Well, folks. It’s over. Smut Marathon 2018 has come to a close.

I wept and prayed and wrote and deleted. I cursed and celebrated and almost gave up many times.

But did I enjoy it? Absolutely.

What I loved

  • The prompts: they were creative and became increasingly challenging as the race went on
  • The pace: if you’re nervous about how much or how often you have to write, don’t be, it’s very manageable
  • The support: people retweeting and encouraging votes even after they were eliminated, the unfailing solicitation of votes, the fact that so many people took the time to read and vote. The support was awesome and quite moving.

What I found challenging

  • The word counts: the competition spans work of 30 words to 2250. I could always have written more but I learned a lot about editing
  • The pace: I personally would have liked a brisker pace with fewer weeks between rounds. I’m impatient by nature so waiting for the voting week to close was torture but I suppose that can’t be helped and the pacing makes it more possible for more people to join in which is a great thing.
  • The definition of smut and erotica: My stories were consistently too slow to get to the juicy bits or not smutty enough. MPB wrote a great article on the subjectivity of smut that sums up a lot of my thoughts.

My Strategy

I love the concept of the Smut Marathon and I think there’s huge value in competition that is supportive and encourages you to push yourself. If I’m completely honest, I approached the Smut Marathon with the goal of winning. Period. In the end I was 3rd of 85 and I’m very satisfied with that.

They say that when running a marathon, it’s not just about your fitness and physical training, it’s a psychological thing. You have to have your head in the right space to take on and maintain such a herculean feat. I’m no runner, but as a writer, I think the same principles apply. For me, focus was key and I achieved that by being a bit selfish: I only read the comments on my pieces, and I never left any feedback for other writers. I also, largely ignored the feedback because other than to state technical errors (one story I completely screwed up the prompt) it was mostly subjective. Yes, it matters if readers feel connected to our writing but whether or not they like it isn’t very helpful in the absence of actionable feedback. You may read that and think it’s a shitty approach, but here’s my reasoning: feedback given by or to people who don’t have experience giving and receiving proper critical analysis on creative work is rarely helpful. I have fairly extensive training in academic art critique and I know how to give critiques and accept critiques but the Smut Marathon was not the time or place for a master class on critical response. This is no one’s fault, it just is what it is, and I made the decision early on to make the process about my writing process and honestly, a bit less about the community aspect.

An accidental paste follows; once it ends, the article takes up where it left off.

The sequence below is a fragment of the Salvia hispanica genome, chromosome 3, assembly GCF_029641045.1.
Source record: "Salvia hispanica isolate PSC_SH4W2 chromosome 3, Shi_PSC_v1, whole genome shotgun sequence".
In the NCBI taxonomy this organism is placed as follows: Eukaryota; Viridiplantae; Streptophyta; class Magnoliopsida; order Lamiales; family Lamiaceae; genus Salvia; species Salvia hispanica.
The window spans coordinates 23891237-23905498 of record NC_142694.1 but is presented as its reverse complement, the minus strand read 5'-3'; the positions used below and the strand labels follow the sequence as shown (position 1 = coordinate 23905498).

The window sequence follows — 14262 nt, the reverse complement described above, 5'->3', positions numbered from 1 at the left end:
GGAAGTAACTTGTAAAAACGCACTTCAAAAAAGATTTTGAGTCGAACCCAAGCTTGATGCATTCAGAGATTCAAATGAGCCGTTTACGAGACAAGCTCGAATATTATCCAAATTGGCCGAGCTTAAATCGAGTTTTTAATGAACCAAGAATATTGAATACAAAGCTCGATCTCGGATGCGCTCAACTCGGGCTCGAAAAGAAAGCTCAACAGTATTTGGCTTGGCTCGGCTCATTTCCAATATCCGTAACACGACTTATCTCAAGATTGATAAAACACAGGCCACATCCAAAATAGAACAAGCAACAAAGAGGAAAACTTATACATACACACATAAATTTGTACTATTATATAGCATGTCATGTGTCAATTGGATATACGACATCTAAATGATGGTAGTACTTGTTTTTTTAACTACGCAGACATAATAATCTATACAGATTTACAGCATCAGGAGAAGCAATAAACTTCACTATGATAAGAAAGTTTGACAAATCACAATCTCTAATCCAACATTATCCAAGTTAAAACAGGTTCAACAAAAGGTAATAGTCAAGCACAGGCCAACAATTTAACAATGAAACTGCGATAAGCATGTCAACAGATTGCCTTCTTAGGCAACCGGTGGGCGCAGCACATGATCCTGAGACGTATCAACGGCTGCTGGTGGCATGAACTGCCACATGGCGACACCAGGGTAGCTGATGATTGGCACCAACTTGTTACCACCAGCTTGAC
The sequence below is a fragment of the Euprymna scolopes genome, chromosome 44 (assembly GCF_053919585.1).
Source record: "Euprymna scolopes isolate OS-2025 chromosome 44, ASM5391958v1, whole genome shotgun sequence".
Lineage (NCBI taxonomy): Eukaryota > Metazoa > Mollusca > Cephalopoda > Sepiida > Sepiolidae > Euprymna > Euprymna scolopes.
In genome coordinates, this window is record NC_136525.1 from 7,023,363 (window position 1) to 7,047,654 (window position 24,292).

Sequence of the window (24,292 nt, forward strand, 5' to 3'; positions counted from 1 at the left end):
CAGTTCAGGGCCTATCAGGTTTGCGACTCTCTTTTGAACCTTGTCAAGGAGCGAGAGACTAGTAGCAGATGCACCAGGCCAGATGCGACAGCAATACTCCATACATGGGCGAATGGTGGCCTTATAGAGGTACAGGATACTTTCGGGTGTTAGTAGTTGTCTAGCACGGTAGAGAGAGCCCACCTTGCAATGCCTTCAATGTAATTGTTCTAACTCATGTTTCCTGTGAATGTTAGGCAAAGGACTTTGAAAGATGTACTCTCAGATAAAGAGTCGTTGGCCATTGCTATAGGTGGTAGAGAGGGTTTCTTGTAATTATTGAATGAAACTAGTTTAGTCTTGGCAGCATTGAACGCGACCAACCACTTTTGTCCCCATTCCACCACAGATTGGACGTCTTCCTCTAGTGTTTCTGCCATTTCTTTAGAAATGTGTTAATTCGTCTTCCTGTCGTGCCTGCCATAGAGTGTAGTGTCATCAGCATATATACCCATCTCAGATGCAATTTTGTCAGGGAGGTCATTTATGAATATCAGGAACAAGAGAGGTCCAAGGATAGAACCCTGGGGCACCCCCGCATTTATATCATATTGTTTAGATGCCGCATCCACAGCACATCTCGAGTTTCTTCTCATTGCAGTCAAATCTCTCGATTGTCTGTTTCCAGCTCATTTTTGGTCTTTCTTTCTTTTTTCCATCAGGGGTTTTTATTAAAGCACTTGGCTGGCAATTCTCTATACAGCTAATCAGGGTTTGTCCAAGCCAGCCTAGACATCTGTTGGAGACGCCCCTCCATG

Many people expressed stress and worry over leaving comments for others and I think that’s a fair response. No one wants to be misunderstood and no one wants to appear unsupportive in a small-ish community where the peers you are competing with are your friends, and in some cases, partners. I’m not suggesting that if you join up for the 2019 Smut Marathon that you take my approach. What I am saying is do whatever you feel you need to do to get the most out of the competition. For me, that meant getting through it and to do so, I had to limit the influence of others and write from the heart/gut/whatever. Would I have won or placed second, not third, if I had been more involved in the comments and discussion? Maybe. But more likely I would have been discouraged or spent my energy there and not on the writing. Your process is your own, as is mine, and there is no shame in honouring what works for you.

Final Thoughts and Advice

If you have any inclination at all to join in for the 2019 race, do it.

It’s a great exercise in writing, reflection, and editing. You will learn so much about your process and the discipline of writing. You’ll be uncomfortable at times, you’ll probably doubt your skills, you’ll feel pride and triumph, possibly defeat. But you’ll be writing and growing and learning and sharing. Isn’t that why we’re all here?

 

 

Want to read more from the Writers of the 2018 Smut Marathon? You can do so here.

If you’d like to read my Smut Marathon stories, you’ll find all ten of them here.


Violet Fawkes

Violet Fawkes (she/her) is a freelance writer and sex blogger focusing on pleasure education, erotic fiction, and the intersection of identity, kink and mental health.